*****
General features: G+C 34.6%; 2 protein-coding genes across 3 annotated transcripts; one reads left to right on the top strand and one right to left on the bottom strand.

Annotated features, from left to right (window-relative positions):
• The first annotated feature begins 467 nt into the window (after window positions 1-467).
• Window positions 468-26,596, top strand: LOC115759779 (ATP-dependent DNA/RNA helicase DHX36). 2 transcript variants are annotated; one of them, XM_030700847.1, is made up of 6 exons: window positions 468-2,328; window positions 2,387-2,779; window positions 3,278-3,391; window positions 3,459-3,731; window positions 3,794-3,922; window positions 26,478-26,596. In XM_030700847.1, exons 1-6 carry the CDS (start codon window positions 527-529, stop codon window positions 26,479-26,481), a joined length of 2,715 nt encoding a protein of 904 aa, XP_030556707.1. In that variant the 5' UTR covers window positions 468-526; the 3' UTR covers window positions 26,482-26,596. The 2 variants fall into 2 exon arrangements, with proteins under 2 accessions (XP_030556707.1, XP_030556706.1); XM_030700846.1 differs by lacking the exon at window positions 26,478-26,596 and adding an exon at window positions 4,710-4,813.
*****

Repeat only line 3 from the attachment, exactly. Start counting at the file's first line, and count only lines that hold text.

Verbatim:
• The first annotated feature begins 467 nt into the window (after window positions 1-467).